Did you skip making a New Year’s resolution for 2021? Did you make a resolution and have trouble sticking with it? Read on…
New Year’s resolutions may have started with the ancient Babylonians about 4,000 years ago. One has to wonder if they were any more successful than we are in setting and keeping New Year’s resolutions. Approximately 45% of adults set goals for the new year. However, research shows that only 8% keep those resolutions.
You can do better by following a few straightforward tips. Enter the SMARTER goal. The SMART goal is not a new concept, it was first published by George Doran in 1981 and later expanded to include the Evaluated and Reviewed portion. Here is an overview:
Specific: Target a specific area that you want to improve.
Measurable: What is your indicator of progress? Put a number on it.
Achievable: Can you do it?
Realistic: What result can you realistically achieve with available resources?
Time-related: When will you reach your intended result?
Evaluate: Assess how well you achieved your goal.
Review: Reflect on achievements. If necessary, adjust your approach or behavior to reach your goal.
Another strategy is to make a goal a habit, as proposed by James Clear in his best-selling book Atomic Habits. Think of your goal as a “habit loop” with three easy processes in mind.
CUE. First set up a CUE (signal, prompt, or reminder) for your desired habit. For example, let’s say your goal is to begin a habit of daily meditation. After you have established the SMARTER goal, select a cue that reminds you to follow through with your goal. This may be placing your favorite book in your favorite chair in which you will meditate.
CRAVING. The CUE sets up the second step in your habit loop – the CRAVING for the new habit. Make your new habit of meditation attractive and appealing so that you will feel that something is missing if you skip this part of your day.
REWARD. The final step in the habit loop is to REWARD yourself with something simple and meaningful for sticking with your meditation practice.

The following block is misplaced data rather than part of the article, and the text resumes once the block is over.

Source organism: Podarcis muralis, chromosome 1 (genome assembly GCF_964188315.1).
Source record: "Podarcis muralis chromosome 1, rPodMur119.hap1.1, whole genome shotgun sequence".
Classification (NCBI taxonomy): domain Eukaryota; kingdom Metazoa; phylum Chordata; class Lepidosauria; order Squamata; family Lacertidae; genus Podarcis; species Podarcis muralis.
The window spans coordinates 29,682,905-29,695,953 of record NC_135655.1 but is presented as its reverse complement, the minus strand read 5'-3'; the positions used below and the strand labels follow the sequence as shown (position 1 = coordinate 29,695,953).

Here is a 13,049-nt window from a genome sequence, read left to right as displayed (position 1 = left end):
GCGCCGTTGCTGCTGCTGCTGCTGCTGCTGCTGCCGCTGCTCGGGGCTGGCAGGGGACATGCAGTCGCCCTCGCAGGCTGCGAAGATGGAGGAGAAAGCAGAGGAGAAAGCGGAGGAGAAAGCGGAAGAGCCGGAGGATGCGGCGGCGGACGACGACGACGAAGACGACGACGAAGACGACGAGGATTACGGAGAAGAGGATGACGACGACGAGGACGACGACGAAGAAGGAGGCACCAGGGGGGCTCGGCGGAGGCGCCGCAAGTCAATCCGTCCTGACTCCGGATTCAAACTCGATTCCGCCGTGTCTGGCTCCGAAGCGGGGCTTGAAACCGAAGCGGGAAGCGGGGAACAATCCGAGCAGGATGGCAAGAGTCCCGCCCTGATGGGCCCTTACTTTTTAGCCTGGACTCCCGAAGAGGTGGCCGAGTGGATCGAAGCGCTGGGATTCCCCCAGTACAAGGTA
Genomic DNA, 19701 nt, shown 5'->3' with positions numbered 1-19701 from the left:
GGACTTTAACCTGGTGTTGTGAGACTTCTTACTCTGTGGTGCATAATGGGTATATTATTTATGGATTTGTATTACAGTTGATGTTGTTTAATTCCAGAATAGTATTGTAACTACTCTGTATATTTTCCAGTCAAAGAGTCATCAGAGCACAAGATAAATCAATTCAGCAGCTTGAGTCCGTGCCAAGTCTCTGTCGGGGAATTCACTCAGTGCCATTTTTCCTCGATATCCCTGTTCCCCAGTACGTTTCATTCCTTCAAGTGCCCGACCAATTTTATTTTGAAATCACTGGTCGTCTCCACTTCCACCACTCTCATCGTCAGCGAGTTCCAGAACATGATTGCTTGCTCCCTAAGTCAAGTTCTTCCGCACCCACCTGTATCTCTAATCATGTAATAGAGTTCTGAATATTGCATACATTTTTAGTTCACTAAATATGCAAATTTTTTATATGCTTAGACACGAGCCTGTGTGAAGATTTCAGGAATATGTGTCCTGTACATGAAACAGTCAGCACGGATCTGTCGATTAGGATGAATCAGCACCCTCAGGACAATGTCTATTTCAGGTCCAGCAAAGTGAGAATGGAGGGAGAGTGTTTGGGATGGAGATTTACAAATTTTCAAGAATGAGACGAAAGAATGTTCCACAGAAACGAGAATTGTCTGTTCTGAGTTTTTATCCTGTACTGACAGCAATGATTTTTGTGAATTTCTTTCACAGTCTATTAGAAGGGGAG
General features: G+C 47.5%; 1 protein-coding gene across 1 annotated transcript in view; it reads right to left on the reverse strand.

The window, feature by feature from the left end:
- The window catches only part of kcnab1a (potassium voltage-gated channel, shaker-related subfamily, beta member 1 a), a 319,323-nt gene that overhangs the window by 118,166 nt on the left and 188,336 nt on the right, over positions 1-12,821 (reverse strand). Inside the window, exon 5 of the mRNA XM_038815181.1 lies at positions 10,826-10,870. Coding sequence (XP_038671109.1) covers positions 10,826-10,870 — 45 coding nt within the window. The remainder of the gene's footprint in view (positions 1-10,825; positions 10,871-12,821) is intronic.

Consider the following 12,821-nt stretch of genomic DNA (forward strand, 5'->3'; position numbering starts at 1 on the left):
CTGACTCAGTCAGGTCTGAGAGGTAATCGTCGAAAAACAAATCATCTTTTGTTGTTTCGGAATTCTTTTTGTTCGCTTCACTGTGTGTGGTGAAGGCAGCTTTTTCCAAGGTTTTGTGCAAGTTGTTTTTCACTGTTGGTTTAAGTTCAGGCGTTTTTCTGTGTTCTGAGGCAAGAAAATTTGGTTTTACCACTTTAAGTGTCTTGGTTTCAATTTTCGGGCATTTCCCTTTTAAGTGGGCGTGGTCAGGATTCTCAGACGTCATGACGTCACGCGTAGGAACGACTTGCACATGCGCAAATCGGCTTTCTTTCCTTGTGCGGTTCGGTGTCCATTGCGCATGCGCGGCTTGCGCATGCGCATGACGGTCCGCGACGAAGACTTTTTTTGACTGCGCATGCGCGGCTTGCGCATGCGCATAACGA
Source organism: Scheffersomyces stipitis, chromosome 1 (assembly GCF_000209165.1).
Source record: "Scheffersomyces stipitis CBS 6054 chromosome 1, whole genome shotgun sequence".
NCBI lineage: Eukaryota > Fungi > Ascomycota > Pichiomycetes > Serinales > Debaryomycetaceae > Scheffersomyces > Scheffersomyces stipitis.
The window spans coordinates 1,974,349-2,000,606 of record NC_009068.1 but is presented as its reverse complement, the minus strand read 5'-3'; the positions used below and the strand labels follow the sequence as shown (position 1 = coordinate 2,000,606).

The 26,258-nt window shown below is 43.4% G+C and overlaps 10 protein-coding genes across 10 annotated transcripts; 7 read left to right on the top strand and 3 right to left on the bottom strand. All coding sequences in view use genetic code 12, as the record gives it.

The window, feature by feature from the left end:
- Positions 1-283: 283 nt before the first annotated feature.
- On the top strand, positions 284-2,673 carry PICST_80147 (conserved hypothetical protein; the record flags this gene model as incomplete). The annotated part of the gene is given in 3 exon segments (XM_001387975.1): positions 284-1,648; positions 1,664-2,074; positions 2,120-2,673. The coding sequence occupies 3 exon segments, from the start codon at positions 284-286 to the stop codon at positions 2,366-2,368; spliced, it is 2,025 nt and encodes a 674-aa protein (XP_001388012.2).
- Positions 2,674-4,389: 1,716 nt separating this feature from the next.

After you set your goal, sticking with it is the more challenging part. Make your new habit obvious. Don’t let your habit fade into the background of your daily routine. Sometimes life requires you to skip a day of your new habit. But try to avoid missing two days in a row. Set one goal at a time, keeping it easy and satisfying. Few people stick with difficult goals or goals that are not personally satisfying.
An important consideration in being successful is the behavioral process underlying such goals. For example, two people set a goal of meditating for five minutes daily. One person is successful; the other is not. The underlying processes are what differentiates the success or non-success. As Clear noted, we do not rise to the level of our successes, we fall to the level of our processes. We do better when we focus more on our underlying processes, not getting stuck on setting our goals.
This can be the best of previous years. Ask yourself what and who is really important in your life? It is OK to be surprised, when you take a few moments to dig deep in your personal values and hear what rises to the top. We often set goals without thoughtful and reflective consideration of what is most important in our lives. Think carefully about changes you want to make in this new year.
Wishing you a healthy, happy, and wholesome 2021!
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Dr. Joe Banken PhD